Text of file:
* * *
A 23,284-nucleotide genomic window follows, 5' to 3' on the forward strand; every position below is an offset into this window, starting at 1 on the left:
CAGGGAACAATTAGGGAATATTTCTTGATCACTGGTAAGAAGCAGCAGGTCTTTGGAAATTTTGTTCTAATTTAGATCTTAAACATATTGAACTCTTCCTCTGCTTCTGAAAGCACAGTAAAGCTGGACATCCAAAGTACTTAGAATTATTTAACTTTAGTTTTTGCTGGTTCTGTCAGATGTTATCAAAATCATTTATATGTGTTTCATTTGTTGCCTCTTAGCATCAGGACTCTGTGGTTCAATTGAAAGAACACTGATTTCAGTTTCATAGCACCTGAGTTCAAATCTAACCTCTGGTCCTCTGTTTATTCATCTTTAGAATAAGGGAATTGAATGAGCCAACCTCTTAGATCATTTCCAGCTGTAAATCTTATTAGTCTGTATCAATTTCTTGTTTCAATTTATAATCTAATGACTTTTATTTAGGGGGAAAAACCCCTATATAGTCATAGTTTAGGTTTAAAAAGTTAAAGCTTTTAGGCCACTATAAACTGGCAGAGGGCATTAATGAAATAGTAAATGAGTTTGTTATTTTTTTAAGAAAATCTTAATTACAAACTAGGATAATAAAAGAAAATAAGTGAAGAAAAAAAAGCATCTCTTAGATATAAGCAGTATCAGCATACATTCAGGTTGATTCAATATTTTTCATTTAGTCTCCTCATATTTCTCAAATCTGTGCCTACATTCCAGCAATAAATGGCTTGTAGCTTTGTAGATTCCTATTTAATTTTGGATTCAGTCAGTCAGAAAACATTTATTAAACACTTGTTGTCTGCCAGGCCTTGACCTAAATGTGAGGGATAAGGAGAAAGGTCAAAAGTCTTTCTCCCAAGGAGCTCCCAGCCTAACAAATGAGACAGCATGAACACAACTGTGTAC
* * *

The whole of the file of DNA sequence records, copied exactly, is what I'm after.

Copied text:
A 23,284-nucleotide genomic window follows, 5' to 3' on the forward strand; every position below is an offset into this window, starting at 1 on the left:
CAGGGAACAATTAGGGAATATTTCTTGATCACTGGTAAGAAGCAGCAGGTCTTTGGAAATTTTGTTCTAATTTAGATCTTAAACATATTGAACTCTTCCTCTGCTTCTGAAAGCACAGTAAAGCTGGACATCCAAAGTACTTAGAATTATTTAACTTTAGTTTTTGCTGGTTCTGTCAGATGTTATCAAAATCATTTATATGTGTTTCATTTGTTGCCTCTTAGCATCAGGACTCTGTGGTTCAATTGAAAGAACACTGATTTCAGTTTCATAGCACCTGAGTTCAAATCTAACCTCTGGTCCTCTGTTTATTCATCTTTAGAATAAGGGAATTGAATGAGCCAACCTCTTAGATCATTTCCAGCTGTAAATCTTATTAGTCTGTATCAATTTCTTGTTTCAATTTATAATCTAATGACTTTTATTTAGGGGGAAAAACCCCTATATAGTCATAGTTTAGGTTTAAAAAGTTAAAGCTTTTAGGCCACTATAAACTGGCAGAGGGCATTAATGAAATAGTAAATGAGTTTGTTATTTTTTTAAGAAAATCTTAATTACAAACTAGGATAATAAAAGAAAATAAGTGAAGAAAAAAAAGCATCTCTTAGATATAAGCAGTATCAGCATACATTCAGGTTGATTCAATATTTTTCATTTAGTCTCCTCATATTTCTCAAATCTGTGCCTACATTCCAGCAATAAATGGCTTGTAGCTTTGTAGATTCCTATTTAATTTTGGATTCAGTCAGTCAGAAAACATTTATTAAACACTTGTTGTCTGCCAGGCCTTGACCTAAATGTGAGGGATAAGGAGAAAGGTCAAAAGTCTTTCTCCCAAGGAGCTCCCAGCCTAACAAATGAGACAGCATGAACACAACTGTGTAC